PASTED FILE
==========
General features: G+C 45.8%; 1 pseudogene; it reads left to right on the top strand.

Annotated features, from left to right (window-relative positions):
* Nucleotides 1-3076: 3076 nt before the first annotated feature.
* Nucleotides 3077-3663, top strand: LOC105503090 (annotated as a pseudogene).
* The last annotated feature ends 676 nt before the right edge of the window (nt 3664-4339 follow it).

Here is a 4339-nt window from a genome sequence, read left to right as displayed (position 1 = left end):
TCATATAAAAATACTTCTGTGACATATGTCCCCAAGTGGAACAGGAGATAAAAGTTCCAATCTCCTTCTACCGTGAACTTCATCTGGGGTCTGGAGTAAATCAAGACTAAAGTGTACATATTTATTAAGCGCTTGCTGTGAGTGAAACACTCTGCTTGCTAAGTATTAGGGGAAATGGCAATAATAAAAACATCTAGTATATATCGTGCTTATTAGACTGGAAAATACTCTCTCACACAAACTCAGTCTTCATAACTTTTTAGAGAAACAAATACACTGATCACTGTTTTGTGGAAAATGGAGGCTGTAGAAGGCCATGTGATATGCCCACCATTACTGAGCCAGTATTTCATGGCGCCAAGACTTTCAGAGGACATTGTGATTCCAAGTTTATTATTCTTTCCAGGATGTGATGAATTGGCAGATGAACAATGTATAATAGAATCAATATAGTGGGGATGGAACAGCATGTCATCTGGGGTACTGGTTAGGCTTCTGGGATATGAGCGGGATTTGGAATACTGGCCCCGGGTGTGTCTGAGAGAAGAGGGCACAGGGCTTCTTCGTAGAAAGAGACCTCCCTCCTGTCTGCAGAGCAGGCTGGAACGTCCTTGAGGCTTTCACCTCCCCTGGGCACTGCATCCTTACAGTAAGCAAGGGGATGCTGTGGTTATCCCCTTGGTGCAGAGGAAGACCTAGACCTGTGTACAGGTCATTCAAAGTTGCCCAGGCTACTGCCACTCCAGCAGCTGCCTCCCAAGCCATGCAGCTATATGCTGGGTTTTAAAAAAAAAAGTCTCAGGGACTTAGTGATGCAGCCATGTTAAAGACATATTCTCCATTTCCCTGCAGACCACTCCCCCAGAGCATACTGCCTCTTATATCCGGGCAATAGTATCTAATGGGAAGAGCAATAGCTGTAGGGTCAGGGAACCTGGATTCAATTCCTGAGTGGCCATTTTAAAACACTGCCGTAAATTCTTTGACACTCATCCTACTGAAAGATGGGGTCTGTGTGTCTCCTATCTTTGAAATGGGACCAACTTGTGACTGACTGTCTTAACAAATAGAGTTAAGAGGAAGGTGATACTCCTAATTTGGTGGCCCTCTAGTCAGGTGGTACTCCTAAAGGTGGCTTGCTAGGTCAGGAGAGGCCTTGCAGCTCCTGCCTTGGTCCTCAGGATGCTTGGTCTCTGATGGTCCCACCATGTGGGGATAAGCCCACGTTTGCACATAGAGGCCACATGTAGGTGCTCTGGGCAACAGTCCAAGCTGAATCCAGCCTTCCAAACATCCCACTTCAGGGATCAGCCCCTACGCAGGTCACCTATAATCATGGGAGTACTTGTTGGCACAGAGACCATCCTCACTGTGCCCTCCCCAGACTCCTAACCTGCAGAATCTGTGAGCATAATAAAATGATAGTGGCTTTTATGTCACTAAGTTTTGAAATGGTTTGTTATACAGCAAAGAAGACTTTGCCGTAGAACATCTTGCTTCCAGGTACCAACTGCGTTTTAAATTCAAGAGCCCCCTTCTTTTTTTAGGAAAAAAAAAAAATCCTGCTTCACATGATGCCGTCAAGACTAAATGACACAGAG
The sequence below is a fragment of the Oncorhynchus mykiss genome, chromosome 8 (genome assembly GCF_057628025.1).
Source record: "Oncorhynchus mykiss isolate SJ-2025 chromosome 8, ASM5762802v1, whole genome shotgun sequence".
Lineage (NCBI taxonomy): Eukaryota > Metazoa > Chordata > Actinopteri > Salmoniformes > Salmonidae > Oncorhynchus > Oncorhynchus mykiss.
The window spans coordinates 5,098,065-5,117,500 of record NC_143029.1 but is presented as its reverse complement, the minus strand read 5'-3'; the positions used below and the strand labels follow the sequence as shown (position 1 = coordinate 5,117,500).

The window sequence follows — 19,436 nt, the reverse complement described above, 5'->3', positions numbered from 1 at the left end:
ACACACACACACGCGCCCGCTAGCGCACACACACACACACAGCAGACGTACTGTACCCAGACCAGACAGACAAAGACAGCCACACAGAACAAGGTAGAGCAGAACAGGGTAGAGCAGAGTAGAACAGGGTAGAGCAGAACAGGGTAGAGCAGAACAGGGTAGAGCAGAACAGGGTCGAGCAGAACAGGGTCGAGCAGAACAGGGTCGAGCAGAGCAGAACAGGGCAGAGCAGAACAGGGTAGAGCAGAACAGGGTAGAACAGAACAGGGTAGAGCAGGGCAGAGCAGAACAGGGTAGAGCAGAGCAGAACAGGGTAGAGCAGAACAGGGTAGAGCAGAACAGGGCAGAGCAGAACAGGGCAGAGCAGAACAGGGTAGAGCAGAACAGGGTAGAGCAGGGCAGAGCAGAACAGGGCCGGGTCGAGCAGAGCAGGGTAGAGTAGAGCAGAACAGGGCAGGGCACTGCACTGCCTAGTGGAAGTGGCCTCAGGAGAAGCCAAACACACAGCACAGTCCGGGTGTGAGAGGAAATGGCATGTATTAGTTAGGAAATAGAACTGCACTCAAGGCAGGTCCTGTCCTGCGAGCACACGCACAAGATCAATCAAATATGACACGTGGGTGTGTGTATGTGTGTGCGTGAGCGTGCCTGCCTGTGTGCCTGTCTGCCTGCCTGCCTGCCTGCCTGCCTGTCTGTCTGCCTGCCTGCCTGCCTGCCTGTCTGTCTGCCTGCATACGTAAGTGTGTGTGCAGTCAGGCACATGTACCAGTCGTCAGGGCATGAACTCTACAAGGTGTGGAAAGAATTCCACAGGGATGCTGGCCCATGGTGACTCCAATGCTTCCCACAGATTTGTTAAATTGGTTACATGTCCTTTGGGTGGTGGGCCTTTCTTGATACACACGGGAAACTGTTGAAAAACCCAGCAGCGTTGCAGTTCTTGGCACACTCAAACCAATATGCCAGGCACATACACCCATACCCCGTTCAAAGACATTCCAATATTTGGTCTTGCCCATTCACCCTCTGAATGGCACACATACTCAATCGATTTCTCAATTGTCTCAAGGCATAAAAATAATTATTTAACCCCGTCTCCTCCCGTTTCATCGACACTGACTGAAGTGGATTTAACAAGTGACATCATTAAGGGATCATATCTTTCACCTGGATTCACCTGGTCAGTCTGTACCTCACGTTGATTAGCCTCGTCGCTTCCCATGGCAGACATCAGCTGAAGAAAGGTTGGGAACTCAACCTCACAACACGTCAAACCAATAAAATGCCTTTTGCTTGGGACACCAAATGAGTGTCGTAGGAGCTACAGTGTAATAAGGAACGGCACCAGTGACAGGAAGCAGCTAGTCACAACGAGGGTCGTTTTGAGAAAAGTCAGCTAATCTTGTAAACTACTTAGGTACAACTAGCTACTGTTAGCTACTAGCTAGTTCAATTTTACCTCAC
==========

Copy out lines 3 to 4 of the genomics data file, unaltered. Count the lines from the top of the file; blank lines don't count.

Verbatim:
* Nucleotides 1-3076: 3076 nt before the first annotated feature.
* Nucleotides 3077-3663, top strand: LOC105503090 (annotated as a pseudogene).